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Between Law and Custom


  • 44 b/w illus. 4 tables
  • Page extent: 584 pages
  • Size: 229 x 152 mm
  • Weight: 0.84 kg
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 (ISBN-13: 9780521099196)

  • Also available in Hardback
  • Published November 2008

Manufactured on demand: supplied direct from the printer

$72.00 (C)

This book explores the three-way struggle between the British colonists who settled North America, Australia, New Zealand, and South Africa; the British government and its U.S. and Canadian federal government successors; and the indigenous peoples of the settled regions. In the colonies, British law and popular norms clashed over a range of issues, including ready access to land, the property rights of aboriginal people, the taking of property for public purposes, and master-servant relationships. This book will greatly appeal to law professors, historians, and anyone interested in the rights of native peoples.


List of illustrations; List of tables; Introduction; Part I. Land: 1. Law versus customs; 2. Concribs, manuring, timber and sheep: landlords, tenants and reversioners; 3. 'They seem to argue that custom has made a higher law': squatters and proprietors; 4. Protecting one's prope'ty: takings, easements, nuisances and trespasses; Part II. Agreements: 5. We have an agreement; 6. Work: the formal and informal law of labour contracts; Part III. Accidents: 7. Judicial responses to negligence claims by the British diaspora, 1800–1910; 8. Beneath the iceberg's tip; 9. Further sorties into the high, middle and low legal cultures of the British diaspora with some conclusions; Cases discussed; Cast of characters; General index.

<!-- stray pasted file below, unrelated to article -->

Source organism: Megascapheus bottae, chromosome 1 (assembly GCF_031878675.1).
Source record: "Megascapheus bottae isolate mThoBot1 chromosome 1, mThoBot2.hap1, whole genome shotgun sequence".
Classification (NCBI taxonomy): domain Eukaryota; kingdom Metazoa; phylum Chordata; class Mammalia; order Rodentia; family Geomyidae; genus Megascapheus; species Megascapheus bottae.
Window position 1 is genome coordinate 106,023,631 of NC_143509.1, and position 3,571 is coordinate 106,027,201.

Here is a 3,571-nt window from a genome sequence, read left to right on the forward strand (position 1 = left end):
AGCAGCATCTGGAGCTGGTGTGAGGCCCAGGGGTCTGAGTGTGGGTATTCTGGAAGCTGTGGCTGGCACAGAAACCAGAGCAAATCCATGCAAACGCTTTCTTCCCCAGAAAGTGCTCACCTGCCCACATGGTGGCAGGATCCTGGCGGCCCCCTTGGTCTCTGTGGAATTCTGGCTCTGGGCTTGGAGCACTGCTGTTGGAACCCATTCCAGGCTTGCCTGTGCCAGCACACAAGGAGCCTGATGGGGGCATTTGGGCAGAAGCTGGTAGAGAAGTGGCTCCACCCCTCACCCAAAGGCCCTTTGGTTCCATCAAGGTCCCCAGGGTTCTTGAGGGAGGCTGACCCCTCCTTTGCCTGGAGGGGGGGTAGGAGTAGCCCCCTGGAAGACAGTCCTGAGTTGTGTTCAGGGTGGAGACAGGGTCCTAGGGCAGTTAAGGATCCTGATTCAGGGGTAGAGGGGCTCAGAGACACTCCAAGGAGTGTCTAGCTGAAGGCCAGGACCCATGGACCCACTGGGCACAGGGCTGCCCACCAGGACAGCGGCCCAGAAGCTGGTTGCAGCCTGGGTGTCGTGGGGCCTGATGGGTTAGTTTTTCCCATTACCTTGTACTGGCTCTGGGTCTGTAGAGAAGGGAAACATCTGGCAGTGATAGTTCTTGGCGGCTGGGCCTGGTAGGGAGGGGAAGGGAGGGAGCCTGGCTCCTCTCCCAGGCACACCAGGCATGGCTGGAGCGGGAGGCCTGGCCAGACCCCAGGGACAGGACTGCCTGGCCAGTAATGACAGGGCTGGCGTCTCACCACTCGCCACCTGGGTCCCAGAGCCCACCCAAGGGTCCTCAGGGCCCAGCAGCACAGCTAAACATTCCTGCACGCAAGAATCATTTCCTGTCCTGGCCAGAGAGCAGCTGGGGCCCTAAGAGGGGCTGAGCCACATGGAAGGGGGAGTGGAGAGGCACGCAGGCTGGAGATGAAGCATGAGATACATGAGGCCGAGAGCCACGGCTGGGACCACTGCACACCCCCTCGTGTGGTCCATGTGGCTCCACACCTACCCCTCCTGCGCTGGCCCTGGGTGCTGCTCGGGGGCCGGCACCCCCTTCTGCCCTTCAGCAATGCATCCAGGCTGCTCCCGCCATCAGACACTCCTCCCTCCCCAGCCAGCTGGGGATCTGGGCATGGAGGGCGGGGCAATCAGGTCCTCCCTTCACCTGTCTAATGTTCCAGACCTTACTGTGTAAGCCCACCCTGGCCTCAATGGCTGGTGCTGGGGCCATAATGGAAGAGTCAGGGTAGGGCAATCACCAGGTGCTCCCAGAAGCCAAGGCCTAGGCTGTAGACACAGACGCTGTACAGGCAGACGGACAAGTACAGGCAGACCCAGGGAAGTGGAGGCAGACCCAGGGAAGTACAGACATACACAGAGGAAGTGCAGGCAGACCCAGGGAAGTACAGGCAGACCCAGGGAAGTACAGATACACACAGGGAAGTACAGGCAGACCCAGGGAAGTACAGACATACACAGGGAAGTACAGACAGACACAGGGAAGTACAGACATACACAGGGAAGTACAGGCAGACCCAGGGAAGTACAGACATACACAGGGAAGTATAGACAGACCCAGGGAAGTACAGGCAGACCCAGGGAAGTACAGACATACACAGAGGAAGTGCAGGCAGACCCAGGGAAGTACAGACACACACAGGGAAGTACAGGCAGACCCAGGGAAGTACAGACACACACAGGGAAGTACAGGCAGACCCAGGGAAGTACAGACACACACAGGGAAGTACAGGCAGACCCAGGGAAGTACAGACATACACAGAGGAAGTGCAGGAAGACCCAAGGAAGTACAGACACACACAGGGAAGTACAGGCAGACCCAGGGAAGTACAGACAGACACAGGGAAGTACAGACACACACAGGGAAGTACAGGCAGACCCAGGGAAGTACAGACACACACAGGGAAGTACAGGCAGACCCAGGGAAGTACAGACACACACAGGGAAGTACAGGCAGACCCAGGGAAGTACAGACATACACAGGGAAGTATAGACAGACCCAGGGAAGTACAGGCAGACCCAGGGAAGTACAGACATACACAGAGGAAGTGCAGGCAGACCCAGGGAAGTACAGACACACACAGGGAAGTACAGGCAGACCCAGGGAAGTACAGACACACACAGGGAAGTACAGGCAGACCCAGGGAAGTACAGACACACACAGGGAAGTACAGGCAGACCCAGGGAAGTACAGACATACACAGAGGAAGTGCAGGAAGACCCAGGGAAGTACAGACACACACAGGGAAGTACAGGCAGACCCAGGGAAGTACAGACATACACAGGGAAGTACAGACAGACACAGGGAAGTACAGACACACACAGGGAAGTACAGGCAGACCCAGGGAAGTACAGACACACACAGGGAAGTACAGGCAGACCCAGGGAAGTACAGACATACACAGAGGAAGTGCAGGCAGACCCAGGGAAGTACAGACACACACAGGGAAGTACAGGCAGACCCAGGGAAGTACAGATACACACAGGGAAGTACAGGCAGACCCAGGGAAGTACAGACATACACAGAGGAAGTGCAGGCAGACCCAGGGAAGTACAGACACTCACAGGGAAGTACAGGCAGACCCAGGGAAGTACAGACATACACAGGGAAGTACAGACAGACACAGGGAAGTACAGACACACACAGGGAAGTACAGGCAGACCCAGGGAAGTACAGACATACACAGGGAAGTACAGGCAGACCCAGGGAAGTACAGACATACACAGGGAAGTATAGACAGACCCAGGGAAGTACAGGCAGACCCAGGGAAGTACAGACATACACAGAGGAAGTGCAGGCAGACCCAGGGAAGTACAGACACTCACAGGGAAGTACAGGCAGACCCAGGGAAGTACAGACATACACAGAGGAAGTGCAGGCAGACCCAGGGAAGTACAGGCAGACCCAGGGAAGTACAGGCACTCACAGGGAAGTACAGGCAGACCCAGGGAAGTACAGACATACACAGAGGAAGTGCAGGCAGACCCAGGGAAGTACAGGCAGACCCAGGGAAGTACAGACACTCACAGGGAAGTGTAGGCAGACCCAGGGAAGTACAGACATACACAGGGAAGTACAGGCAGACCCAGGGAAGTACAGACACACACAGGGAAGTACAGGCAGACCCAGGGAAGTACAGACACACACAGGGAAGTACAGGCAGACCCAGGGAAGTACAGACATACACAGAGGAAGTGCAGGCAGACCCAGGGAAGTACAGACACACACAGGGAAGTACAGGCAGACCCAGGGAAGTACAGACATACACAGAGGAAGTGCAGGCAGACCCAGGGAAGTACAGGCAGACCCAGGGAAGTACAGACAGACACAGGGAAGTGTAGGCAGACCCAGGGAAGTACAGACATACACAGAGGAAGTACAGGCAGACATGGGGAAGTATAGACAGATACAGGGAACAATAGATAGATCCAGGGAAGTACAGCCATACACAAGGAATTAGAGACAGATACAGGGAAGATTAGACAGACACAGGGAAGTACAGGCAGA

"...will provide a wealth of material for the historian." Allen Horstman, Albion College, Historian

"Sweeping and compelling....[Karsten] has compiled a wealth of fascinating information, nicely categorized...and for that readers owe him thanks." Perspectives on Political Science

"A unique and convincing picture that will be an inspiration and a model for future comparative legal histories." History

"Here is another monument to empirical research, Karsten's signature as a legal historian." American Historical Review

"This book will become a classic in legal history and in comparative studies of settler societies. Remarkable for its mastery of detail and stunning in its scope and span, the book covers some three hundred years of history, and an astonishing range of fields of law. It compares the British diaspora societies of South Africa, North America, Australia, Canada and New Zealand (amongst others) to establish that certain patterns of legal adaptation occur in new societies when the laws they inherit from the Old World rub up against the local practices of settlers and indigenous peoples. It will profoundly alter our views about the influence of transplanted institutions and ideas on the 'neo-Europes'". Miles Fairburn, University of Canterbury, New Zealand

"Karsten's admirably researched and infectiously enthusiastic history of the English common law diaspora fills a long-recognized gap in law and history studies. Scholars in diasporic sites have long compared local law with the former center, but Karsten provides a socially contextual comparison of those sites with each other, noting the relevance of both different circumstances and varying kinds of tension between formal law and popular expectations to the production of differing common law regimes. Between Law and Custom opens new possibilities in the legal history field." Ian Duncanson, La Trobe University

Between Law and Custom provides a more complete picture of the common law and its cultures than any other work by a long way. An important book, magisterial in sweep and clearly written, this will be a "must read" in many fields including history, colonialism, aboriginal studies, law and legal theory. It addresses the development of both custom and state law in England and its four major settler colonies (including the USA) over a 300 year time period. This 'breakthrough' book will be of enduring importance." Dr. W. Wesley Pue, Professor of Law and Nemetz Chair in Legal History, University of British Columbia

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